Its fierce, fearless femininity aside, it is a universal symbol of grace, power and elegance.

The mere mention of the name Cartier brings to immediate mind its icon – the sleek, powerful and seductive panther. The symbol of the maison dating back to as early as 1914 was recently the star of a first-of-its-kind exhibition in Pavilion KL that paid an extravagant tribute to the iconic feline.

In a showcase that is Cartier’s largest in Malaysia since 2011, 28 painstakingly preserved pieces from the Cartier archives were specially flown in from Geneva, putting on display over 150 years of history and craftsmanship.

Yuna singing at the exhibition

Christina Ang, Dato' Kumar Prabakaran, Datin Rajes Kumar and Jerome Metzger

Carmen Soo


Tengku Sharifuddin Shah Tengku Sulaiman and Juliana Evans

Siti Saleha and Ahmad Lutfi Azhar

Sarah Lian

Terence Teh and Soo Shea Pin

Joanne Yew and Natalia Ng

Goh Liu Ying and Lenna Lim

Gabriella Robinson and Hans Isaac

Deborah Henry

Dato' Seri Romona Murad and Dato' Abdul Hafiz

Datin Kate Ong, Daryl Ong and Valerie Ong

Cilla Foong and Andy Ho

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Among them were accessories commissioned by La Panthere, Jeanne Touissant herself and a legendary brooch made to order by the Duchess of Windsor.

“The universality, the femininity and the seducing part of the panther has made it a real icon for the maison,” tells Jerome Metzger, regional director for Cartier Southeast Asia.

Madame Jeanne Touissant

Fierce, feminine, fearless

The panther first appeared in Cartier history in 1914, in the form of a panther-pattern wristwatch crafted by Cartier designer Charles Jacqeau. While it didn’t directly use a motif of a panther anywhere, the animal was translated by means of its pattern with diamonds flecked with black onyx in the bracelet watch.

“It was considered the pioneer of the art deco movement,” adds Metzger, “which is the creative contrast of black and white.”

The panther solidified its place in Cartier history when Madame Jeanne Touissant was instated as the fine jewellery creative director in 1933, a position she held for the next over 30 years.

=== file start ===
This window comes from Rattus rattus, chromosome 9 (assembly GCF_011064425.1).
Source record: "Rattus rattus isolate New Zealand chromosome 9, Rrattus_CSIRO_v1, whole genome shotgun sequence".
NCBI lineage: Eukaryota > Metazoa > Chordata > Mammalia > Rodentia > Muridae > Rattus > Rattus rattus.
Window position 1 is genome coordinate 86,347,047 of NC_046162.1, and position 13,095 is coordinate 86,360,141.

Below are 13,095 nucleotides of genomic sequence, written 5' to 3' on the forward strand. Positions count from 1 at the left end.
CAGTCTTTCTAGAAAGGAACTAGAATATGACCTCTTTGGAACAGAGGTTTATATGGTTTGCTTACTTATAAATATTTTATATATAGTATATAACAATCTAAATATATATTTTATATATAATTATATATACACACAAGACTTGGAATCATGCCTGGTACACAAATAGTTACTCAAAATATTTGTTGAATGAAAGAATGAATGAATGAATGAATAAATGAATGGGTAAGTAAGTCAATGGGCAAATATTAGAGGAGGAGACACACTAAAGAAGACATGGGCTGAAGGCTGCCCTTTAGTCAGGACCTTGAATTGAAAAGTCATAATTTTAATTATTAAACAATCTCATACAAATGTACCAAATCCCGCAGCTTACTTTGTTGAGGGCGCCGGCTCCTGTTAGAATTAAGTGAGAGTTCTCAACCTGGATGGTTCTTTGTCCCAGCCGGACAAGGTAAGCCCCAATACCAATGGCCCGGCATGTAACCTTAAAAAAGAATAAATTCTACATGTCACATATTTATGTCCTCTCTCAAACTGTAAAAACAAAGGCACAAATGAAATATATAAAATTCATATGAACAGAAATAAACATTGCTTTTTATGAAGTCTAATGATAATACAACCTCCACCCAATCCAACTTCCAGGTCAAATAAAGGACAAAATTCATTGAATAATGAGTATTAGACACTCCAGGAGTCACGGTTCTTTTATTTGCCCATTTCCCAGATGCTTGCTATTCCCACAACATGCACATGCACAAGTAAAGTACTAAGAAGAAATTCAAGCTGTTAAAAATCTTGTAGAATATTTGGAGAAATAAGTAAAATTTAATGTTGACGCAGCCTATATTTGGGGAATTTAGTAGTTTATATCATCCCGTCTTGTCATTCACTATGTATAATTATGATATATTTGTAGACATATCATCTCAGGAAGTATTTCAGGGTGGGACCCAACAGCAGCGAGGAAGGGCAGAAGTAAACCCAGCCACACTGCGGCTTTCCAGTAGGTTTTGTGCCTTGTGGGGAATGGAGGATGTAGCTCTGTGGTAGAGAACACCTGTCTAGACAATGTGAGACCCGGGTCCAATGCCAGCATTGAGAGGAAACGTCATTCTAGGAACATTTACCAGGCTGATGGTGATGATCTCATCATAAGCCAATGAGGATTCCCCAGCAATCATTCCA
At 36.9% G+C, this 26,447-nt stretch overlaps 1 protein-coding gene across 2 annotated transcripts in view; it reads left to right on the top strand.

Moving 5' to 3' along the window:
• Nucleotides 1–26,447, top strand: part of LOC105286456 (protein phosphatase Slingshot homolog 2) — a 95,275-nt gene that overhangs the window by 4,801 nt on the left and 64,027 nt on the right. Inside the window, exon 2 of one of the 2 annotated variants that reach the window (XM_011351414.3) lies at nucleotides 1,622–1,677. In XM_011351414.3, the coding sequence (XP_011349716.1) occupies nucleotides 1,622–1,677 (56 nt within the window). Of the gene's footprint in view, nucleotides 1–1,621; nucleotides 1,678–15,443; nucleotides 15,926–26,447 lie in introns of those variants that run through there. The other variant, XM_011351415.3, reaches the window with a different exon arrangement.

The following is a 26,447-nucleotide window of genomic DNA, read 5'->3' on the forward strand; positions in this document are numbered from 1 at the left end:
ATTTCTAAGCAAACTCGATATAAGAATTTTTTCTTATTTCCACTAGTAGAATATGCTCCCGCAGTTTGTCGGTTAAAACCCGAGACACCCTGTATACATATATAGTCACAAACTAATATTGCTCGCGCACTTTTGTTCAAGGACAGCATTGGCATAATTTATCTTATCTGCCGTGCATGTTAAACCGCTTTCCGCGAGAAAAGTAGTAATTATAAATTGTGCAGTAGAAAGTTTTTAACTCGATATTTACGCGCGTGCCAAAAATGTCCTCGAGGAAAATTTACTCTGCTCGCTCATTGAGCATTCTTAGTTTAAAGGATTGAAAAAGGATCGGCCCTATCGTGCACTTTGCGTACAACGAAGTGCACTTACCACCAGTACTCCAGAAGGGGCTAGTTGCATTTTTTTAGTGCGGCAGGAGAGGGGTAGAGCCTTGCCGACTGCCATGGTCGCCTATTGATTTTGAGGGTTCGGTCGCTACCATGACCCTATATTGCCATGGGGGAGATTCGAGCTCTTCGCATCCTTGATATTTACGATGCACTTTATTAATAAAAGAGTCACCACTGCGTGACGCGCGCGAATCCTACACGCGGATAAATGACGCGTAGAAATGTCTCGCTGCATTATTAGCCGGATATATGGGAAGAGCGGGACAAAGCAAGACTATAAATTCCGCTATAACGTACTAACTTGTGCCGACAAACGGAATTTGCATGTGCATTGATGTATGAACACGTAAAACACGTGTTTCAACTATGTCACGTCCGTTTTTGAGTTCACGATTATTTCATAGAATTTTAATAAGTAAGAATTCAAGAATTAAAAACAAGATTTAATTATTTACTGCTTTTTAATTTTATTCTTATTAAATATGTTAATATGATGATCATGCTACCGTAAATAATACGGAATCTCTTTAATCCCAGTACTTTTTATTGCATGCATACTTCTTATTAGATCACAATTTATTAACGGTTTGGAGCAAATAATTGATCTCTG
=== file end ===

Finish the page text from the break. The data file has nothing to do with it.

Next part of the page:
“She loved the panther because it’s a universal symbol of power, slickness, independence, with a lot of femininity,” tells Metzger. “She loved animals, especially so the femininity and fierce determination of the panther.”

Popular among royalty and celebrity

The panther’s fans are not short in number, nor prestige. Some of its biggest fans included the likes of royalty.

Some of the most notable were perhaps the Duchess of Windsor, who commissioned a beautiful brooch of blue sapphire on which the panther sits, like its personal ball of yarn.

Nine Dyer, wife of the Prince Aga Khan of India was also an outspoken fan. For her, he commissioned pather-themed bangles of sapphire as well as clip brooches of many forms, among other creations. “She was a very famous for travelling the world with 2 black panthers,” tells Metzger.

And then there was the actress Maria Felix, also known to the world as the Mexican Panther. Her nickname inspired many a Cartier piece and she wore them loud and proud as a homage to her own nickname.

For every personality

Perhaps the most beautfiful part of the panther is how it draws a relation to almost every woman, regardless of her personality. Regardless of her style and personality, there’s a design adorned by the panther that speaks to it.

“It allows her to create her own stories,” says Metzger. “It’s a strong symbol in terms of style, elegance and femininity.”

The crafting of each panther piece is also a masterpiece in itself, created by means of a special method that is unique to Cartier from its most historical pieces to today. Used widely for the panther, the metals holding the stones is curved, made possible by means of a soft metal and secret technique. The result is stone-adorned metals that mimic the appearance of fur for pieces that are are impossibly life-like.

Discover more of the Cartier’s panther at the official website here.